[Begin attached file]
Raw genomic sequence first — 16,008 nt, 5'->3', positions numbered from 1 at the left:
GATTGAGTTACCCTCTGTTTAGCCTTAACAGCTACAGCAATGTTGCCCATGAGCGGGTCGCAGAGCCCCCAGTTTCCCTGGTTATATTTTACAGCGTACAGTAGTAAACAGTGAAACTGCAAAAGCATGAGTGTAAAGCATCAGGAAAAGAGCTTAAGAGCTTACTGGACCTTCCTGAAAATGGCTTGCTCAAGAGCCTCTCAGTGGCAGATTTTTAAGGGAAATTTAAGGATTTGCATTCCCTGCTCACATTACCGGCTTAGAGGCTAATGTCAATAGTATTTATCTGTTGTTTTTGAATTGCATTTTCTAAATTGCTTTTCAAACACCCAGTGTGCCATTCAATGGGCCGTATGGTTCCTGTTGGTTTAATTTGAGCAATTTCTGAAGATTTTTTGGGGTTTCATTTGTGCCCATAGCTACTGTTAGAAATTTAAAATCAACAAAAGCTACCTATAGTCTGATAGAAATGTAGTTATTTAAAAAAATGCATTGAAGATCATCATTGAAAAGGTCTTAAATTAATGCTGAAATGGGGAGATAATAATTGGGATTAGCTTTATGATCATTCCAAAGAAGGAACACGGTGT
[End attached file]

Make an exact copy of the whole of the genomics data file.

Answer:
Raw genomic sequence first — 16,008 nt, 5'->3', positions numbered from 1 at the left:
GATTGAGTTACCCTCTGTTTAGCCTTAACAGCTACAGCAATGTTGCCCATGAGCGGGTCGCAGAGCCCCCAGTTTCCCTGGTTATATTTTACAGCGTACAGTAGTAAACAGTGAAACTGCAAAAGCATGAGTGTAAAGCATCAGGAAAAGAGCTTAAGAGCTTACTGGACCTTCCTGAAAATGGCTTGCTCAAGAGCCTCTCAGTGGCAGATTTTTAAGGGAAATTTAAGGATTTGCATTCCCTGCTCACATTACCGGCTTAGAGGCTAATGTCAATAGTATTTATCTGTTGTTTTTGAATTGCATTTTCTAAATTGCTTTTCAAACACCCAGTGTGCCATTCAATGGGCCGTATGGTTCCTGTTGGTTTAATTTGAGCAATTTCTGAAGATTTTTTGGGGTTTCATTTGTGCCCATAGCTACTGTTAGAAATTTAAAATCAACAAAAGCTACCTATAGTCTGATAGAAATGTAGTTATTTAAAAAAATGCATTGAAGATCATCATTGAAAAGGTCTTAAATTAATGCTGAAATGGGGAGATAATAATTGGGATTAGCTTTATGATCATTCCAAAGAAGGAACACGGTGT